Developing Repeat Sprint Ability for Athletes

USP - Developing repeat sprint ability for athletes

Anybody that has watched any team field based sport would have witnessed stunning displays of repeat sprint ability…you know you see an AFL player sprint down and tackle an opposition player, get up, sprint again and lay another tackle, then pick up the ball and accelerate away….

Gabbett (2008) defined a repeat sprint as a minimum of three sprints, with recovery of less than 21 seconds between sprints (3).

Anyone who has ever has ever experienced consecutive all out sprints with minimal rest can attest to how physically demanding that is.

The elite make it look easy!!!

Take a look at Sydney Swans Dan Hannebery run from Half back to half forward to get on the end of it!

The ability to repeat speed is a highly desired trait amongst recruiting scouts and elite teams and there is a correlation between the number of high intensity sprints and enhanced playing performance!!

So how do we test it?

Previously, The AFL Draft Camp Repeat Sprint Ability Protocol utilised 6 x 30m sprints with 20 seconds rest between reps.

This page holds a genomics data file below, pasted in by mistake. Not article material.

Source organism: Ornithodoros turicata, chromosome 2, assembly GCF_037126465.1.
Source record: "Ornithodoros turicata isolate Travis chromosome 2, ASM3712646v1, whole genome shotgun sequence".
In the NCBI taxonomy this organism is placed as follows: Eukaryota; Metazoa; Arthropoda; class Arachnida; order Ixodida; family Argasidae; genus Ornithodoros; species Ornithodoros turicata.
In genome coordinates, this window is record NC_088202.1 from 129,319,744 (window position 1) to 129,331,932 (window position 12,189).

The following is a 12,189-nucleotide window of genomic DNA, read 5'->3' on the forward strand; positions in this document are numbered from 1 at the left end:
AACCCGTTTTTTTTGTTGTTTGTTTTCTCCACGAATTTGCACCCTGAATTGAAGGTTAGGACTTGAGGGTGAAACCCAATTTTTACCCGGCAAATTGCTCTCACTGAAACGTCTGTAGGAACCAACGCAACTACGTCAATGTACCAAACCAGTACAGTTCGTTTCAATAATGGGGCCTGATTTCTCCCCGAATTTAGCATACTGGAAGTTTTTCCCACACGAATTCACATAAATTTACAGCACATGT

The total sprint time is calculated which was between 24.8 and 25.5 seconds for the top 10 at The AFL Draft Camp (1).

As a coach we are interested in the fatigue index (FI) or the percentage drop off from the initial 30m sprint time to the last 30m sprint time (2).

If there is less than 5% drop off between reps then the focus is generally on developing developing speed qualities (2).

If the drop off is greater than 5% between sprints the focus tends to lean towards developing aerobic qualities (2).

Traditional coaching methods would have athletes focus exclusively on either speed qualities or aerobic qualities without the inclusion of the ball.

Traditional conditioning methods may develop repeat sprint ability but fail to adequately develop any technical sporting skill component that is required by athletes competing in field based sports.

They say the mark of a great coach is one that can combine skills, game sense ability and fitness into their training drills. It is our experience these drills have better transference onto the sporting arena than traditional means of conditioning!

Here’s a drill we utilise with our athletes called Gazzas drill.

The drill develops all physical qualities such as speed, acceleration, deceleration, agility, repeat sprint ability (anaerobic power) as well as game specific body contact, body positioning and below knees handling skills under pressure.

To find more of these drills check out the Speed, Agility, Quickness DVD for Athletes or enrol in the AFL Easter School Holiday Clinic.

All the best,

Joey Hayes

References:

1. AFL Draft Camp Results 2008.

2. Young, K. Queensland Academy of Sport. Personal Communication. 2009.

3. Gabbett, T. Mulvey, M. Time-Motion Analysis of Small-Sided Training Games and Competition in Elite Women Soccer Players.  Journal of Strength & Conditioning Research: March 2008 – Volume 22 – Issue 2 – pp 543-552.